There is no escaping a life of fear.
But there is an escape, a rescue, a wonderful redemption and salvation from the death of captive fear, an existence of deathly enslavement to fear, into a life of fear, a fullness of alive, joyful, worshipful, liberating and privileged fear.
There is a way to live in fear, a ransom from deathly, sinful fear, and that way is Jesus. The Son of God, who has brought us to enjoy fear of the Lord, no longer as slaves, but now as adopted sons and daughters. Filial, freeing fear.
No longer captive to fearing the opinions of others, trapped in spiralling thoughts of people pleasing anxiety. No longer rendered mute, our bodies paralysed and gripped, unsure of what is expected or demanded, overwhelmed by the burdening expectations of those around.
The fear of discomfort and exposure of self and sin. The fear of others knowing the secrets and intentions you bury deep within. This fear which spills out in defensiveness, in cruelty and shaming of others, in timidity and self-deprecation, all to layer up and hide the fears that pervade your mind and heart.
The fear that drives fight and flight resolve, that compels you away from the Lord, desperate to hide away from his sight, fearful of Him, afraid of Him.
The fear that hardens hearts towards him, denies his Fatherly goodness and comfort, and rages at him in hateful raging or dismissive apathy.
We see this fear pervade the world, the hearts and lives of our loved ones. We recognise this fear in ourselves, in our lives before Christ and in our fight now.
But you are no longer a slave but a son, a daughter
The Son and Daughter of the King, of your loving, good Heavenly Father.
A son, a daughter, called to a life of fear.
A fear that overwhelms, a fear that compels to action, love, speaking and serving. A fear that grips your heart, chokes your emotions, loosens and liberates your tongue one moment and silences you another. A fear that dictates and demands to be the motivation of everything you do.
But this fear is a fear cultivated by the Spirit you have of adoption, no longer of slavery.
The spirit of power, love and self-control.
This fear leaves us trembling. Trembling as the bride walking down the aisle who shakes with joyful, overcome, loving, fearful, wondering anticipation of meeting her bridegroom, trusting in the goodness he has shown her up until that moment and walking on in faith towards the life of promise thereafter.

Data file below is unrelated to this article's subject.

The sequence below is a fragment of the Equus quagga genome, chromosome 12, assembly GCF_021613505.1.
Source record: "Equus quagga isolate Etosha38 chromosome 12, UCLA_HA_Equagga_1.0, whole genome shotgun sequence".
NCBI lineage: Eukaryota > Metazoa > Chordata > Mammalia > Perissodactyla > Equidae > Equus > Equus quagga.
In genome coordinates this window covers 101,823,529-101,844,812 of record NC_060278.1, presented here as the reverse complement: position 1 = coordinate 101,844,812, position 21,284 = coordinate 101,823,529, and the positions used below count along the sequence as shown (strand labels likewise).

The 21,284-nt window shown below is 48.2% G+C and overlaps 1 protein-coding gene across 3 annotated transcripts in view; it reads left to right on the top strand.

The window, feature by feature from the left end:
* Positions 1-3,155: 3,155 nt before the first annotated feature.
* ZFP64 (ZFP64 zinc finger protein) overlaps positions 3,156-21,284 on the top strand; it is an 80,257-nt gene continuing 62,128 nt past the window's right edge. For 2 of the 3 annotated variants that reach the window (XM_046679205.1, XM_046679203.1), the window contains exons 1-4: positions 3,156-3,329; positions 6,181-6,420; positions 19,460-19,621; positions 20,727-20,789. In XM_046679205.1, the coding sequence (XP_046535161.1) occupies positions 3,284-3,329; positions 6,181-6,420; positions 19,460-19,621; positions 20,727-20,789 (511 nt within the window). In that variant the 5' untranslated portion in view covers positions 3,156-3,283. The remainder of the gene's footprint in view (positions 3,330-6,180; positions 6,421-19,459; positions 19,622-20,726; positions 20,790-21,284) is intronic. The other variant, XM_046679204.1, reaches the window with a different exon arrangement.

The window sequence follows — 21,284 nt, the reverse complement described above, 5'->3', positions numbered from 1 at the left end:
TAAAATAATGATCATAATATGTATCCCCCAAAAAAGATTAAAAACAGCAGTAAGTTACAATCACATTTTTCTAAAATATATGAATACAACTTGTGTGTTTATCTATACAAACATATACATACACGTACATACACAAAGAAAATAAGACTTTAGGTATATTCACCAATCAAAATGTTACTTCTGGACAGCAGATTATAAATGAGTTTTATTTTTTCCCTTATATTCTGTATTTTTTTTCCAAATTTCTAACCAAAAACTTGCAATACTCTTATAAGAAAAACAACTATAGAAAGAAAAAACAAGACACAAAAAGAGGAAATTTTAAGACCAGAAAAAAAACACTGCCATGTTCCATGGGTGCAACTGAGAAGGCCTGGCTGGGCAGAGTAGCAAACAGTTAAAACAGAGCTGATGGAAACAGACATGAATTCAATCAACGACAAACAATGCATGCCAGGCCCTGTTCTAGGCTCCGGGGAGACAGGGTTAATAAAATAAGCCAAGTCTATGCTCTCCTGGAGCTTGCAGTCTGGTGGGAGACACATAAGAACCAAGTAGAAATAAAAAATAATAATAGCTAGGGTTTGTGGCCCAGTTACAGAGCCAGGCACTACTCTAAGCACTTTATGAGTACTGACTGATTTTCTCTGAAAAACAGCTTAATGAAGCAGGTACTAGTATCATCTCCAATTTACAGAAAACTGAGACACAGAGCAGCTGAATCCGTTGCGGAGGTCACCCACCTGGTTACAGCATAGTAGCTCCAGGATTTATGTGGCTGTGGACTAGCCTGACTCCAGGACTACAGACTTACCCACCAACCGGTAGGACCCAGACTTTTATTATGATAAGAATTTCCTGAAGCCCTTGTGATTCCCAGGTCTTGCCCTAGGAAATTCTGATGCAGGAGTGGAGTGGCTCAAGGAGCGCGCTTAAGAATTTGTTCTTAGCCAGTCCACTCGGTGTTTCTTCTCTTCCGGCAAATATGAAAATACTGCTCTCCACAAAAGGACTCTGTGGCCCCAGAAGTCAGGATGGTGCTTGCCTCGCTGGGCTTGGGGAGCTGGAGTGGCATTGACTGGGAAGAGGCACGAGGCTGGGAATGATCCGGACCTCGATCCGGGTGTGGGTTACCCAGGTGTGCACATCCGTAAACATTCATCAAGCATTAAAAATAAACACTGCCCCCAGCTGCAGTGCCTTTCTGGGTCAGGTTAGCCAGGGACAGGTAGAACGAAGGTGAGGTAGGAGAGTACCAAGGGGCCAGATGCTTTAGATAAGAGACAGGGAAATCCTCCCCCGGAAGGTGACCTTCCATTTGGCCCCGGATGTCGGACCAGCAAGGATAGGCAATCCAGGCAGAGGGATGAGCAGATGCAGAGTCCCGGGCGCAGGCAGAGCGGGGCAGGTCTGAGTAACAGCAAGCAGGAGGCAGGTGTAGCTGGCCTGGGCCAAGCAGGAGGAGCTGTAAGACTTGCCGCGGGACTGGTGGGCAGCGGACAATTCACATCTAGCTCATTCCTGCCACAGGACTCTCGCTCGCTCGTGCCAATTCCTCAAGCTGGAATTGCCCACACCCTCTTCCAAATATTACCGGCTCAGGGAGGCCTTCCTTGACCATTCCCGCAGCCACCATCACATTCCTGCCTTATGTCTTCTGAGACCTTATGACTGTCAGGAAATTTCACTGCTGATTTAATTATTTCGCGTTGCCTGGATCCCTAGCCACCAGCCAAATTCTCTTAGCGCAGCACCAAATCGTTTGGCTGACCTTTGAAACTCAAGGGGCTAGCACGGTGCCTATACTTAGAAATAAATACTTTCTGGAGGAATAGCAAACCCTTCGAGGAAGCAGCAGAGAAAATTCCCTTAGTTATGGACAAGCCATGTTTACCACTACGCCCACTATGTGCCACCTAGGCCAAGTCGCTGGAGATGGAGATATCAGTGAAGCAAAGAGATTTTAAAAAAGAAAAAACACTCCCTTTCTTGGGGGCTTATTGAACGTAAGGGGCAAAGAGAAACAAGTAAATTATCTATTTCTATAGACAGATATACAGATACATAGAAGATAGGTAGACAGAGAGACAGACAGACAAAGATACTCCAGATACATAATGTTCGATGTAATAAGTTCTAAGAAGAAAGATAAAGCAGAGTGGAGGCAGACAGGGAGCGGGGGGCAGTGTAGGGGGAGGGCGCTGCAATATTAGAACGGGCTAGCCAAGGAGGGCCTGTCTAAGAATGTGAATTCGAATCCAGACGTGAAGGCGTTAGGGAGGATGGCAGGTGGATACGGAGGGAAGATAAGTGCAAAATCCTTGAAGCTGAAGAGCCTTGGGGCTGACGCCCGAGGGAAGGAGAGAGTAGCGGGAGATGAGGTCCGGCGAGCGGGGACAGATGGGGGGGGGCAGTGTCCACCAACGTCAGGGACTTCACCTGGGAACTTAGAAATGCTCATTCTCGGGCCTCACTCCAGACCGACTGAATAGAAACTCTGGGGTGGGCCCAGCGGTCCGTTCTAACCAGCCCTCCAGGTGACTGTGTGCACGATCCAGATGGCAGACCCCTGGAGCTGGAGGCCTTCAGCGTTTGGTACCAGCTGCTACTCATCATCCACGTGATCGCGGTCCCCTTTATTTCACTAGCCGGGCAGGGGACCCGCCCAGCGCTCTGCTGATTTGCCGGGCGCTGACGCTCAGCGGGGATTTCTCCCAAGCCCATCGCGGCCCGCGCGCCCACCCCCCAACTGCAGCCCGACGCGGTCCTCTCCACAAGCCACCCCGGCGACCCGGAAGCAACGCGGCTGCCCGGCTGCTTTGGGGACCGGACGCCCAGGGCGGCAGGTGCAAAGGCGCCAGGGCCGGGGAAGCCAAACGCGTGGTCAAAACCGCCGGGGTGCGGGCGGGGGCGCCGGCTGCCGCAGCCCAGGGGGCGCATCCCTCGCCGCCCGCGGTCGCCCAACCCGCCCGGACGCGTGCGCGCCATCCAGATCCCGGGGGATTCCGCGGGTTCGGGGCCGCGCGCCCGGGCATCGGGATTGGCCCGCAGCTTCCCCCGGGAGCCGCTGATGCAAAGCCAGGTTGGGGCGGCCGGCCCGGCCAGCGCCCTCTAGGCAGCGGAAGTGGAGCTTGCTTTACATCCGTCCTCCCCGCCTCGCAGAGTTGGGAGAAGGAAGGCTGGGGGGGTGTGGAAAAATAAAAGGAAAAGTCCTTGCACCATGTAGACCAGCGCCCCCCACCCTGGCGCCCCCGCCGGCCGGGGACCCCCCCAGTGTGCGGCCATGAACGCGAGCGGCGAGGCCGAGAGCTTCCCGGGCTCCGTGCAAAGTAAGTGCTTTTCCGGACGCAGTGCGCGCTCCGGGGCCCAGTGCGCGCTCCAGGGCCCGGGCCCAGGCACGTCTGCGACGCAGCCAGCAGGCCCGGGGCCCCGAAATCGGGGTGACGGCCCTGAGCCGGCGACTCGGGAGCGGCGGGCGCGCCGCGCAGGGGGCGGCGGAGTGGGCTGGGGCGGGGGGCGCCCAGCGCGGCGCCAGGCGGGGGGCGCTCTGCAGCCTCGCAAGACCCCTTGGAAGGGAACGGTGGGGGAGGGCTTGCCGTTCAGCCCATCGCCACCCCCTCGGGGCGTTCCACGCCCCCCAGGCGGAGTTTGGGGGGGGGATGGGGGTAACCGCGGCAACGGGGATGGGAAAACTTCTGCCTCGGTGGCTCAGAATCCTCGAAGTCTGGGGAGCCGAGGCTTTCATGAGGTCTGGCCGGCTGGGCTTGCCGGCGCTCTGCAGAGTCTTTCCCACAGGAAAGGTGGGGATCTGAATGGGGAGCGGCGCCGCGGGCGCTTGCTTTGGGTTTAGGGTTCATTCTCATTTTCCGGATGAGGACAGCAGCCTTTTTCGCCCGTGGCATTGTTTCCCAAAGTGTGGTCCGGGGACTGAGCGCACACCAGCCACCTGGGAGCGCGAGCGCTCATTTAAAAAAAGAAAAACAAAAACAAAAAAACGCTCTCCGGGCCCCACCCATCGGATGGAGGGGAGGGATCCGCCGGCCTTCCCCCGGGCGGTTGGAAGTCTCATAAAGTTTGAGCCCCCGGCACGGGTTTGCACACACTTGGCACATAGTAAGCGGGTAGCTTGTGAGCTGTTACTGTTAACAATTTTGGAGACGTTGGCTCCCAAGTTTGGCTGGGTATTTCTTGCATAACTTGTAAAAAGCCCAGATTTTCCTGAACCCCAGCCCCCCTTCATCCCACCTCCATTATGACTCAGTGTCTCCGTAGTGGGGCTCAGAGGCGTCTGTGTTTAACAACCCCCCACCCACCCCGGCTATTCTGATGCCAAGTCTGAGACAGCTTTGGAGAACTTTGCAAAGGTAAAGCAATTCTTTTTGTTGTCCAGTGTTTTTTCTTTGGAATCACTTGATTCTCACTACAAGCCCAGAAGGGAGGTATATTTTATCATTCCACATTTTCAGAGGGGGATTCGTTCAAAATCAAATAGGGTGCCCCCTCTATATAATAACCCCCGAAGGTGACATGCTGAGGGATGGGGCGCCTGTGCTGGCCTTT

Our fear of the Lord is a trembling fear of love, a trembling of delight, of overcome devotion and gratitude before the goodness and mercy of the Lord. Fearing the goodness and the love of our gracious God and trembling in his presence.
Our fear as children of God turns our hearts, minds and feet from fleeing away from God, trying to hide from Him, and drives us now to hide in Him, flee to Him for refuge, comfort, relief, forgiveness, mercy, strength and satisfaction.
No longer driven by a fear of slavery that whispers to us our need for self, our need for independence and self sustaining strength, that motivates all our frantic pursuit in life, or leaves us paralyzed in fear, crumpled on the floor, fearful and alone unable to stand.
This life of fear. This living in fear of the Lord doesn’t leave us staggering and striving for place and purpose, relying on nothing or no one else, leaning on myself on.
This living, godly fear doesn’t leave us staggering alone, but it does staggers us. This living fear liberates us from the crutch of self or others, and leans us instead on God, in staggered praise and faith in Him alone.
This fear of the Lord liberates us from deathly captivity to fear, and breathes new life in us. It gives us an anticipation of heaven, as we praise and tremble before our Almighty, Good God, Father, Son and Spirit, this life of fear of the Lord prepares us for an eternity of heavenly trembling and rejoicing before Him.
Serve the Lord with fear and rejoice with trembling
A groom beholding his bride walking towards him overcome by the beauty of the moment, the glory of his beloved.
The gasping overcome breathe of a father as his firstborn enters the world and he holds fast his weary wife and precious child in fearful, protective embrace.
Breathless, tearful goodbyes between lovers soon to be separated.
The choked tender goodnight kiss of a weary mother impressing quivering lips to the peacefully sleeping child, no longer fighting restlessly.
I love you
So much desire, pain, hope, history, excitement, wonder and awe bound up within the phrase, the word. Yet so often the word gets caught in the throat, and spills out in a look, an action, any way to express the height, depth and breadth. I love you.
Our children ask us the meaning of all sorts of words at the moment. Worlds of fantasy and fiction, of fairytale and fact are opening their imaginations and minds to an overwhelming plethora of new language.
Words to be tried out and tested, played with and sounded out, used and misused, spoken and whispered and screamed back out into the world, taken from pages to people.
But not once have they asked us to define love.
What does love mean?